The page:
by Beth K. Vogt @bethvogt
My teen daughter plays volleyball year-round, which means I spend a lot of time at volleyball tournaments. My husband and I are also the photographers for both her high school and club teams. This happened by accident – meaning, when no one else volunteered to take photos, we did. At first, we took lousy photos. Now, we’ve invested in a more expensive camera and lens and after lots of trial and error, we’re getting better and better at this whole unexpected sports photography gig.
When I’m photographing a volleyball game, I spend the entire time watching the action through my camera lens. Everything I see is limited by the very small viewfinder at the top of my camera. There are three front row and three back row players on the court at all time during a volleyball game – on both sides of the net. If I’m focused on my daughter, who is a middle blocker, I have no idea what’s happened anywhere else on the court. If I focus on the three back row players so their parents can download some photos of their daughters, I have no idea what the three front row players are doing.
I can’t tell you how many times during a game I finish photographing a specific player – the setter or the outside hitter, for example – and I turn to my husband and ask, “What happened?” I don’t know who scored the point, much less what the score is, or who’s serving next.
Which brings me to the topic of Point of View (POV).
So often we writers like to use the example of peering through a camera lens to help each other understand the concept of (POV). We hold an imaginary camera up to our eyes for just a moment and say, “Remember, you can only see and experience through the eyes of the POV character.”
Spend a day photographing a sporting event – volleyball, basketball, baseball, football, hockey – and you’ll discover just how limited your character’s POV is. It’s not just a matter of what your POV character can see. You also need to be just as aware of what they can’t see and experience.
STAY FOCUSED AND DON’T MOVE THE CAMERA
Perhaps some writers head-hop because they find one character’s POV too confining and so, after a few paragraphs, they hop over to another character to expand the experience and let their readers see what’s going on from another POV. The challenge? To stay grounded in your original character’s POV and bring the scene alive. How can you you write a strong scene from one POV?
- Be willing to rewrite. My husband and I take thousands of photographs during a single day of play – and then we delete, delete, delete. One recent day of competition, we took over 2000 photos. I posted just under 500 of them to the team’s photo site.
- Go deep into your character’s emotion. When I’m photographing a game, sometimes I go wide for a team shot, but often I focus on a particular player. These kinds of pictures show emotion and intense action. You are writing from one POV – don’t waste it. Determine what is your POV character’s main emotion and then show it through their actions and their words.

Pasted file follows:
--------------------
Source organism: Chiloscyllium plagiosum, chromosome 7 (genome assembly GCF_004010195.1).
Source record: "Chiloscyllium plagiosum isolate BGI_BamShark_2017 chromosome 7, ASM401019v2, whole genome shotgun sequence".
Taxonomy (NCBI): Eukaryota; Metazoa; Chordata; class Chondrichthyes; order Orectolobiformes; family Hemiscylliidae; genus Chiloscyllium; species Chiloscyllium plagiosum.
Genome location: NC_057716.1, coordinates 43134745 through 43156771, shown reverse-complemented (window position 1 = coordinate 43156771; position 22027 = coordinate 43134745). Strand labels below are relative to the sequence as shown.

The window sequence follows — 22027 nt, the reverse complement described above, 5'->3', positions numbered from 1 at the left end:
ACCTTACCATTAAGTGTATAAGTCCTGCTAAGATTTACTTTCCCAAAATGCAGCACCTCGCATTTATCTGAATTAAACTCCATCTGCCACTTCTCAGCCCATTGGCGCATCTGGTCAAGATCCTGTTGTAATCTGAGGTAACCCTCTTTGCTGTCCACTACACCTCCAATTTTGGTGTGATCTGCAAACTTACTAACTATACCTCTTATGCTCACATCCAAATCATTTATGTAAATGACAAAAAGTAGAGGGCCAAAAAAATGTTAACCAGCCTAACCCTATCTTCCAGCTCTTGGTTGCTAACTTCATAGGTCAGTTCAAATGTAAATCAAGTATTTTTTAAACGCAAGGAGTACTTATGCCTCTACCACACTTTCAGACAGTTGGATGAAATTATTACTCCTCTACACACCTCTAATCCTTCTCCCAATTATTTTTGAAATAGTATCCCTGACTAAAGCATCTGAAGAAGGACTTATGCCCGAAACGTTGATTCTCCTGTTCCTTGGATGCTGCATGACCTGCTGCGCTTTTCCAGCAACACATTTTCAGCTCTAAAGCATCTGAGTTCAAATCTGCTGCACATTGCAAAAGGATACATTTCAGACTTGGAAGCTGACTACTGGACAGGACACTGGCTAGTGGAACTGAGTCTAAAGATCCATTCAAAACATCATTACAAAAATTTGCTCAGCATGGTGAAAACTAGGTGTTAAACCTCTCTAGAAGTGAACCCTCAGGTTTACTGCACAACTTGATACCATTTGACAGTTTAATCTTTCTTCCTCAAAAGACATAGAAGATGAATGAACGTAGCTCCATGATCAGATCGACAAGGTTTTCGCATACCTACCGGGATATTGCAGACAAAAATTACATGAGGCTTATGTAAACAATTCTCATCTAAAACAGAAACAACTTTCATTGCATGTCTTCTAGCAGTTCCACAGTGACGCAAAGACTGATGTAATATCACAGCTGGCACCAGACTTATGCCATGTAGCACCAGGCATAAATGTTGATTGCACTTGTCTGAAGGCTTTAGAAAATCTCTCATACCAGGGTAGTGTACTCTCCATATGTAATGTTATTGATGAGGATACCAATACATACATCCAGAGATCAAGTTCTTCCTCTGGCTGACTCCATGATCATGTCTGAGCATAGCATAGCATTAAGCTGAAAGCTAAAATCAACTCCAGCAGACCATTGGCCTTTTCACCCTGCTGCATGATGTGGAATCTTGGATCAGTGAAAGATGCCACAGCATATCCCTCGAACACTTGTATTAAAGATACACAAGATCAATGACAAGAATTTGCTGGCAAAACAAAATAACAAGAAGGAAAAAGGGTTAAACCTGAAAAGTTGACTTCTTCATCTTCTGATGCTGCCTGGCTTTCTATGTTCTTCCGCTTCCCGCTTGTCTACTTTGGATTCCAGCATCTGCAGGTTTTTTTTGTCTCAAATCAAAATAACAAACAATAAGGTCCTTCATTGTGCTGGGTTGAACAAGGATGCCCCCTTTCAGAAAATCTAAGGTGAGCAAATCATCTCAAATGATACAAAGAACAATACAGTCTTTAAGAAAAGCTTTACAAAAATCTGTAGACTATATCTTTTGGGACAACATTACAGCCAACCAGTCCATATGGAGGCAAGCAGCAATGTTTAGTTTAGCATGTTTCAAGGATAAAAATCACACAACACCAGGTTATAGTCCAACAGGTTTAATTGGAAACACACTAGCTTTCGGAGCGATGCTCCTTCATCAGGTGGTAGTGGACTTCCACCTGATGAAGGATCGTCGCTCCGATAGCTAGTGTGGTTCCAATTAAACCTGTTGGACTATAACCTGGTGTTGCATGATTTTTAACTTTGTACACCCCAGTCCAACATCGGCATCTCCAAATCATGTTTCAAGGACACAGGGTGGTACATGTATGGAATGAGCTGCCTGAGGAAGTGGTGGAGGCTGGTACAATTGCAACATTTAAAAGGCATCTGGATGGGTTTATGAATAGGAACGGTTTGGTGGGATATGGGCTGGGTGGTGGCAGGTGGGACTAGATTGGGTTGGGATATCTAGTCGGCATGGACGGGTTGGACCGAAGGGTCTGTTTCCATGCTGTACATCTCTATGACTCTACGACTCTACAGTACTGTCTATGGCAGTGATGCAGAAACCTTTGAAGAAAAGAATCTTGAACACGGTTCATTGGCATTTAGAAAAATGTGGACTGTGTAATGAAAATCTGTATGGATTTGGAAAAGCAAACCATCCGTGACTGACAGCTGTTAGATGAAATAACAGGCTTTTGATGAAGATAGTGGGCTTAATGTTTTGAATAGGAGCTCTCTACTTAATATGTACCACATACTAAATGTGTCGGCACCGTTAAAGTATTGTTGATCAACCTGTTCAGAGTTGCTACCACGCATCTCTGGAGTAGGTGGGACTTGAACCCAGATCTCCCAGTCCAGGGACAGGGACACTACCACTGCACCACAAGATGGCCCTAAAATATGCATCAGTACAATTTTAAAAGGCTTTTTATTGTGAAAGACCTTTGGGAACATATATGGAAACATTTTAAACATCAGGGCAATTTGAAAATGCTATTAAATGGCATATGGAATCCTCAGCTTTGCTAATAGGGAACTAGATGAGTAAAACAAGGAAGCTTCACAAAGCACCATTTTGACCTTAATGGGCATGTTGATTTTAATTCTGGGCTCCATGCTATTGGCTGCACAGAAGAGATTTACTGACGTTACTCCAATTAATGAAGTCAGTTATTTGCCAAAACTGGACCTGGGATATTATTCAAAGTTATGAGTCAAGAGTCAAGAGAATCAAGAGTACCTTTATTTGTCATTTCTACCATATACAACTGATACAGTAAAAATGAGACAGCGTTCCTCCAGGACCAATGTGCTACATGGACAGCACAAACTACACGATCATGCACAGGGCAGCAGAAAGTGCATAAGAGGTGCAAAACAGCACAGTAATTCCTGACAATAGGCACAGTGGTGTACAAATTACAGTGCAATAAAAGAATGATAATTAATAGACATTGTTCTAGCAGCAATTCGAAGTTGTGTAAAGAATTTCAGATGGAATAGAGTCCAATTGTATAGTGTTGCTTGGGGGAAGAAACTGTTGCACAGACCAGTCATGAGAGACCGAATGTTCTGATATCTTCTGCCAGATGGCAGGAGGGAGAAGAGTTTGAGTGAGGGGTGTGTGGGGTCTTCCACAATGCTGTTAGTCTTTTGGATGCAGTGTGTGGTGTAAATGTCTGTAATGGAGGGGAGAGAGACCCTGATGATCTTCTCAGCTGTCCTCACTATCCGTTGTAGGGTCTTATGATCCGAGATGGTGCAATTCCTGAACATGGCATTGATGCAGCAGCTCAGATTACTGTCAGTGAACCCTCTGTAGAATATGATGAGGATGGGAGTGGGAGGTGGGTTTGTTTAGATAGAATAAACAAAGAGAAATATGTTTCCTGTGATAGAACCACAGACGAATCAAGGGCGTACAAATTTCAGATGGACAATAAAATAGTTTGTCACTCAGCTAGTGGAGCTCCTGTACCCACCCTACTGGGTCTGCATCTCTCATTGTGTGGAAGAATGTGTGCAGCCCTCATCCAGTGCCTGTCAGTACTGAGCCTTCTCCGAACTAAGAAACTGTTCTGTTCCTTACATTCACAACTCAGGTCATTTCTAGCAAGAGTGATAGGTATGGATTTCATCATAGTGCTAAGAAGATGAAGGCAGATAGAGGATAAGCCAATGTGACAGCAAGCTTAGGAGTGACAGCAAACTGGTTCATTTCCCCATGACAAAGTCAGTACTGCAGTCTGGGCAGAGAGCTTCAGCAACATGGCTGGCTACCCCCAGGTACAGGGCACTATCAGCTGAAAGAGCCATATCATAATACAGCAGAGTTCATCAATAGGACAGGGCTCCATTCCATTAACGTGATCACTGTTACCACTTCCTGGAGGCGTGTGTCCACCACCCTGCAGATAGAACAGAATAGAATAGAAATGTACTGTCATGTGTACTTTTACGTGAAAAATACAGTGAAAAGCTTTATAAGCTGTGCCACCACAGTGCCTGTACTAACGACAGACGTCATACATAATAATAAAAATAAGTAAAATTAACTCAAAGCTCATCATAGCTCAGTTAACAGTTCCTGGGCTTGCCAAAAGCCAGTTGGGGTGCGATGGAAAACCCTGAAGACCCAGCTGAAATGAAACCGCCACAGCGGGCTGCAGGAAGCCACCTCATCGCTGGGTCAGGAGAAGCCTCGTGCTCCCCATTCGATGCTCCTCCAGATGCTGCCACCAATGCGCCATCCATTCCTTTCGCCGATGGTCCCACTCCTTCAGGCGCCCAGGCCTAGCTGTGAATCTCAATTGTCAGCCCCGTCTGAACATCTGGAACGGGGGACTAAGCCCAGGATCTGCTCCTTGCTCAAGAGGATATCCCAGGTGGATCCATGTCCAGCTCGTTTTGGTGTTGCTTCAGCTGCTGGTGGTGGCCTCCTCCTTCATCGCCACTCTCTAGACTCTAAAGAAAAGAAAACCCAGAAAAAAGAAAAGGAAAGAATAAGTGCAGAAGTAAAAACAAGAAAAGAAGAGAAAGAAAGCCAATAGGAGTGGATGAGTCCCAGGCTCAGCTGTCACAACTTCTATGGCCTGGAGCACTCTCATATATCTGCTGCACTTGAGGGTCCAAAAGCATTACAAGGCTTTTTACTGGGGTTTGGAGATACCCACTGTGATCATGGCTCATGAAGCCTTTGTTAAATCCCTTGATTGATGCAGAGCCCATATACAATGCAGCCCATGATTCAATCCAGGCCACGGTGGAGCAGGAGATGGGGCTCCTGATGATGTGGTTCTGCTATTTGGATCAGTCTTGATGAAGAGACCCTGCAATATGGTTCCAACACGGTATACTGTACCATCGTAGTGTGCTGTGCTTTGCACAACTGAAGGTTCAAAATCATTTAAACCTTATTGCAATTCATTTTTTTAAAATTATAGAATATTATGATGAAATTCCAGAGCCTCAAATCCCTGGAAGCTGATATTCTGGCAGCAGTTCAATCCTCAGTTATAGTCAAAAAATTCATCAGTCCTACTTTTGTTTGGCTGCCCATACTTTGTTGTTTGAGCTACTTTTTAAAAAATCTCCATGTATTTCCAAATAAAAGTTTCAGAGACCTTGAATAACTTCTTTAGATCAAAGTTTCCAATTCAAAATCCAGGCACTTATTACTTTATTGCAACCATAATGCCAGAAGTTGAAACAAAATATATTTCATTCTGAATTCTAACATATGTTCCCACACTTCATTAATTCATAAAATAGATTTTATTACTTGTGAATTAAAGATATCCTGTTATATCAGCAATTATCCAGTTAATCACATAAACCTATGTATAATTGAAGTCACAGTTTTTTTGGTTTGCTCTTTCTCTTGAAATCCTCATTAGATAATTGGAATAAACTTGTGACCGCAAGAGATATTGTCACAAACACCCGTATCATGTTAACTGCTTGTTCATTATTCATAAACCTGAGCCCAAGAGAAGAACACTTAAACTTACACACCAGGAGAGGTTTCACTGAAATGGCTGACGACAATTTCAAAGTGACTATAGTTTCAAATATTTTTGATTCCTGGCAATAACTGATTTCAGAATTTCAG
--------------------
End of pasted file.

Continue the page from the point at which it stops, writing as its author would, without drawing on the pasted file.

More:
- Look for symbolism and metaphor. If nothing else, photography has taught me to always be looking – for the next amazing block, for the fun interaction between the girls, for the next unexpected volley. As you write, look for hidden symbols in your scene. A powerful question is “What is this like?” Compare the moment to something else. Doing so can pull up a metaphor or simile or a moment from your character’s past that you can weave into the scene.
Is staying in one POV a struggle? Pick up your camera and spend some time taking photographs to help bring your writing into focus.
Beth K. Vogt is a non-fiction author and editor who said she’d never write fiction. She’s the wife of an Air Force family physician (now in solo practice) who said she’d never marry a doctor—or anyone in the military. She’s a mom of four who said she’d never have kids. Now Beth believes God’s best often waits behind the doors marked “Never.” As a contemporary romance novelist, Beth is a 2016 Christy Award winner and 2016 Carol Award winner for her novel Crazy Little Thing Called Love. She was also a 2015 RITA® Finalist for her novel Somebody Like You, which was one of Publisher’s Weekly’s Best Books of 2014. In 2015, Beth introduced her destination wedding series with both an e-novella, Can’t Buy Me Love, and a novel, Crazy Little Thing Called Love. She continued the series in 2016 with the e-novella You Can’t Hurry Love (May) and the novel Almost Like Being in Love (June). Her novella A November Bride was part of the Year of Wedding Series by Zondervan. Beth enjoys writing contemporary romance because she believes there’s more to happily-ever-after than the fairy tales tell us. Find out more about her books at bethvogt.com. An established magazine writer and former editor of Connections, the leadership magazine for MOPS International, Beth is also part of the leadership team for My Book Therapy, the writing community founded by best-selling author Susan May Warren. She lives in Colorado with her husband Rob, who has adjusted to discussing the lives of imaginary people, and their youngest daughter, Christa, who loves to play volleyball and enjoys writing her own stories.